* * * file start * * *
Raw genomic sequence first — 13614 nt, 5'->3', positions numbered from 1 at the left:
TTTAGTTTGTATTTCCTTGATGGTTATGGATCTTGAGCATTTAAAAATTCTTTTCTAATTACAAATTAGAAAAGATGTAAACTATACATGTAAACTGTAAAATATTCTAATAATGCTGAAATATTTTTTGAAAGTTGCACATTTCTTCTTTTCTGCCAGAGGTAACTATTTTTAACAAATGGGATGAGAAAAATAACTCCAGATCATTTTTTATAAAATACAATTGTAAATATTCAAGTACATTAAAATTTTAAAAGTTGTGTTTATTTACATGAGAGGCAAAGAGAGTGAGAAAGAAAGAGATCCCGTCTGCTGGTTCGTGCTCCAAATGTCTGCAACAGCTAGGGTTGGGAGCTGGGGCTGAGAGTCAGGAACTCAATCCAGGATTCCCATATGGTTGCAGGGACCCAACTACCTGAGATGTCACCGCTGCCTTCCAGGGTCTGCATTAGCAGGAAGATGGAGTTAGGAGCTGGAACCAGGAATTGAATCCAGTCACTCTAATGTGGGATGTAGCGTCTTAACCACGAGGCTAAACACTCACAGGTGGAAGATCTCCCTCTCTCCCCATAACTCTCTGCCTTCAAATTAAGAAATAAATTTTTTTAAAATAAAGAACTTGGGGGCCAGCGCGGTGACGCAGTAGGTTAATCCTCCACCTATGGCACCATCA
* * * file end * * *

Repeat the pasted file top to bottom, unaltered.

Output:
Raw genomic sequence first — 13614 nt, 5'->3', positions numbered from 1 at the left:
TTTAGTTTGTATTTCCTTGATGGTTATGGATCTTGAGCATTTAAAAATTCTTTTCTAATTACAAATTAGAAAAGATGTAAACTATACATGTAAACTGTAAAATATTCTAATAATGCTGAAATATTTTTTGAAAGTTGCACATTTCTTCTTTTCTGCCAGAGGTAACTATTTTTAACAAATGGGATGAGAAAAATAACTCCAGATCATTTTTTATAAAATACAATTGTAAATATTCAAGTACATTAAAATTTTAAAAGTTGTGTTTATTTACATGAGAGGCAAAGAGAGTGAGAAAGAAAGAGATCCCGTCTGCTGGTTCGTGCTCCAAATGTCTGCAACAGCTAGGGTTGGGAGCTGGGGCTGAGAGTCAGGAACTCAATCCAGGATTCCCATATGGTTGCAGGGACCCAACTACCTGAGATGTCACCGCTGCCTTCCAGGGTCTGCATTAGCAGGAAGATGGAGTTAGGAGCTGGAACCAGGAATTGAATCCAGTCACTCTAATGTGGGATGTAGCGTCTTAACCACGAGGCTAAACACTCACAGGTGGAAGATCTCCCTCTCTCCCCATAACTCTCTGCCTTCAAATTAAGAAATAAATTTTTTTAAAATAAAGAACTTGGGGGCCAGCGCGGTGACGCAGTAGGTTAATCCTCCACCTATGGCACCATCA